We had a terrible dentist then, Mr Parkin, a slick-haired, sleepy-eyed psychopath who treated cavities as playrooms. Put your hand up if it hurts and I’ll stop he used to say. But of course, when you put your hand up, he wouldn’t. Almost done… he’d trill above the grinding and crunching of the bit. Which is why I kicked him in the nuts once. It didn’t seem to bother him, though. Probably because he’d had those filled, too. He had a picture stuck to the ceiling above the chair. To distract you from your agony. The Garden of Earthly Delights by Heironymous Bosch.

So it’s taken me a few years to be able to go into a dentist’s without feeling faint.

I have to say it helps that our local practice is housed in a converted church, with a certain residual prayerfulness about the rafters. The receptionists act a bit like nuns, too, speaking in confessional whispers, moving slowly and precisely. I wouldn’t be surprised to hear them chanting when they review what treatment sessions I need to get booked. It’s all pretty spiritual.

But who needs God when you have lidocaine?

The dentists at this practice have always been good, stabbing up my gums so effectively that when they eventually set to work, up to their arms and elbows in my mouth like scrubbed mechanics in the bonnet of a car, it’s like it’s happening to someone else, and I can either look over their shoulder and offer advice, or sit in the corner and flip through Hello! magazine instead. (Which I did in the waiting room before I went in, by the way. I read an article about the wife of an international shoe plutocrat. The photoshoot was on their luxury yacht, and I must admit felt a bit sorry for her. The shoetocrat wasn’t there, probably away having his conscience laundered, so she was on her own in that gigantic, sterile, curiously empty ship, holding two fluffy white bichon frises in her arms, either on the deck, in the games room, by the hot tub or in the gym, and no-one else was there to take the dogs off her or give her a drink or a massage or anything, not even the Captain.)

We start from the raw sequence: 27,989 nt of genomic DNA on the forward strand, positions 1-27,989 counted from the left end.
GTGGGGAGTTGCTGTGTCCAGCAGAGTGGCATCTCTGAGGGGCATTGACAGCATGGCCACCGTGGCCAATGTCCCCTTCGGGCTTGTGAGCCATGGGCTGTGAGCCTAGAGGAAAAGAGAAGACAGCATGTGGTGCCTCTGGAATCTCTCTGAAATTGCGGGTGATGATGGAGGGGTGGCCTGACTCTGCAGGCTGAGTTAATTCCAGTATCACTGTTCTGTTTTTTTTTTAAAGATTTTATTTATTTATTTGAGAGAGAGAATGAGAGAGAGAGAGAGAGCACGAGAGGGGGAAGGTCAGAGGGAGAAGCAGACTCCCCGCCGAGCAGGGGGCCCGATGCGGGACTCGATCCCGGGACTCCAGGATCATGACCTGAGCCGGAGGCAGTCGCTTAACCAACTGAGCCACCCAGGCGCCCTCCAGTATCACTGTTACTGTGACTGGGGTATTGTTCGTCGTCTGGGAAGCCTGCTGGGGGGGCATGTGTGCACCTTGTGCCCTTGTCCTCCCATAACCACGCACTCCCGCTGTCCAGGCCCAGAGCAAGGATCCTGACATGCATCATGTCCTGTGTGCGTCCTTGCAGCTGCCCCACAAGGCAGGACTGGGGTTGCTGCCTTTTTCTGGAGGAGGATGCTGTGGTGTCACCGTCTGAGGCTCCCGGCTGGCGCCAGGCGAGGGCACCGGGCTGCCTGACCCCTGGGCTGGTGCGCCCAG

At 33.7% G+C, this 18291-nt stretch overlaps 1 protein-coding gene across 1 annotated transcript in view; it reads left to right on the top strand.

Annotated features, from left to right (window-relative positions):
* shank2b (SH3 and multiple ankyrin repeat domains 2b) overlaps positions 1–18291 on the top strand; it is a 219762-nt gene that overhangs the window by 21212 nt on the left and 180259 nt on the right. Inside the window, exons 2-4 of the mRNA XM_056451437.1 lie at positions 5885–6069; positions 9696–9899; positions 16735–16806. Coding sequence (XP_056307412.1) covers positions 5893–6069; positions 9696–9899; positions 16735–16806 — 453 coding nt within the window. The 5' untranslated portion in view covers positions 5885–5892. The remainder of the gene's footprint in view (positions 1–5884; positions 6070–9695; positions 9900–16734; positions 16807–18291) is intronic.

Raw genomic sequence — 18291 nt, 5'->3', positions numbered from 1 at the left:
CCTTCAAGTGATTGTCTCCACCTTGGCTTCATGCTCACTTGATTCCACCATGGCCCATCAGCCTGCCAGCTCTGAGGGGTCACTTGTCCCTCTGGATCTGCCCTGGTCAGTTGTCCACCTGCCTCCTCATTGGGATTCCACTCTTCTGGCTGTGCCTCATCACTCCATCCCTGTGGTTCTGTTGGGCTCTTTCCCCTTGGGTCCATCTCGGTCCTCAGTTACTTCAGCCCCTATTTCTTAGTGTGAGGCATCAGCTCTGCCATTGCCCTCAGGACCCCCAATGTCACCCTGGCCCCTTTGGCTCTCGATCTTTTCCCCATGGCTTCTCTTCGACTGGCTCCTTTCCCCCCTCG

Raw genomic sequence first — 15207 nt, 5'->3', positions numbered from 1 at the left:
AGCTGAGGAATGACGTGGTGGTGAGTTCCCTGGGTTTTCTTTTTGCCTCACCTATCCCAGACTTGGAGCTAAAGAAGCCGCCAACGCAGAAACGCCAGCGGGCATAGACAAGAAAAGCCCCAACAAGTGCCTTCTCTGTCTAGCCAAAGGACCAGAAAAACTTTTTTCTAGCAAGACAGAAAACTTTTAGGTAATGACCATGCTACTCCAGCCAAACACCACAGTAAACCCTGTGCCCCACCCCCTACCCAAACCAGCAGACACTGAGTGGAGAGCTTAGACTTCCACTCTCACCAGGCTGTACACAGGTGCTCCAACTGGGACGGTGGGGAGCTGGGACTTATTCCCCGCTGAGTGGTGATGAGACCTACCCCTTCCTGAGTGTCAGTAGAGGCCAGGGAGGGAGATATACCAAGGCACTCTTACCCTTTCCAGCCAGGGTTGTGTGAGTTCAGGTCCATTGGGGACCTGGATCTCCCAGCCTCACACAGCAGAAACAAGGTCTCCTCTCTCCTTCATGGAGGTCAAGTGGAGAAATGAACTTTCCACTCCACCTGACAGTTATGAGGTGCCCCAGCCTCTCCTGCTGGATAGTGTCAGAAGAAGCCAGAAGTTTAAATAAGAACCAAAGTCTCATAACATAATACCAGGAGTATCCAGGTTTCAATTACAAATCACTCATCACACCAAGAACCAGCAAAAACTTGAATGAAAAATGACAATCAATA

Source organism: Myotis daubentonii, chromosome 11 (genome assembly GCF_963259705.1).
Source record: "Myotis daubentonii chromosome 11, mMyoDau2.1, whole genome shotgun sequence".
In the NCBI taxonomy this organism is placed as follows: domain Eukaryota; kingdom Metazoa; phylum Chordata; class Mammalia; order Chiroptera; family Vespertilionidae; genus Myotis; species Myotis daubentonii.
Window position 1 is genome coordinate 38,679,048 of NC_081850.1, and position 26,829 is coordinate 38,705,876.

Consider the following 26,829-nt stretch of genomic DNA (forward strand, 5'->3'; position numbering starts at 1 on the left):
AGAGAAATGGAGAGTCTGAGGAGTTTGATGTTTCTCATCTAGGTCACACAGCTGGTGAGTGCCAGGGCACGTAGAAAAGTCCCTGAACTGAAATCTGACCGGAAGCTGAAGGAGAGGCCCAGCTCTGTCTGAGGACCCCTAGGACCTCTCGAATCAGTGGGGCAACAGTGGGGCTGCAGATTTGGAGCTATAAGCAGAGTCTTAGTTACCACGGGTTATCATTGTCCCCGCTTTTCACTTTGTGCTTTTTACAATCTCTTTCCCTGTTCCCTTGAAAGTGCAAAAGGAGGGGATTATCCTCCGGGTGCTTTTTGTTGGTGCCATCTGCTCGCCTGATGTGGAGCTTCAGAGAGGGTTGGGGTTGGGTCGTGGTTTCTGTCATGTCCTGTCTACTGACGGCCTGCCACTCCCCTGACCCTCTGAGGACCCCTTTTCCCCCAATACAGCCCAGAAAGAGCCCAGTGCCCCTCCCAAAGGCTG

My current dentist is the best yet. She’s a tall Egyptian woman with sad eyes and a laconic manner. There’s a weariness about her that I find curiously reasurring, as if she’s spent many years dealing in teeth, and still isn’t any nearer to extracting anything like a resilient, workable philosophy.

For example, at one point she took some x-rays of my mouth. When they were ready she tugged down her face mask and turned to me.
‘Are you interested to see this?’ she said, pointing to a dark smudge beneath the hard white of a crown, upper left second molar.
‘Interested and horrified in equal measure.’
She laughed.
‘This is decay,’ she said, tapping the screen. ‘I will need to re-crown the tooth. I will do this by chopping the old crown in half, clearing out the decay, filling it, then making a new crown to go on top. What do you say to that?’
‘Is there an alternative?’
‘No. There is no alternative. You do nothing, one day the tooth shatter into pieces.’
‘Will it be difficult?’
‘For me – no. For you…’ She trails off, and shrugs.
‘Okay. So my next question is – how much?’
‘On NHS, approximately two hundred and forty pounds.’
‘Does that include VAT?’
She laughs again – which is great. You should always try to make the dentist laugh. If they like you, they might give you more lidocaine.
‘No VAT,’ she says. ‘We don’t charge VAT on teeth.’
‘I suppose that’s some good news, then.’
‘It is something.’
‘Okay, then. Let’s do it.’
Whilst she finished writing the ticket out, I ask her if I’m the worst mouth she’s seen today.
‘You? No,’ she says, shaking her head. ‘One man, he came in here, and he sat down, and he said I haven’t been to the dentist ever. Ever. In my whole life. And now I have pain here, here, here and here.’
She stares at me with those sad eyes.
‘Where to start with this?’ she says. ‘Where to start? I am dentist, not miracle worker.’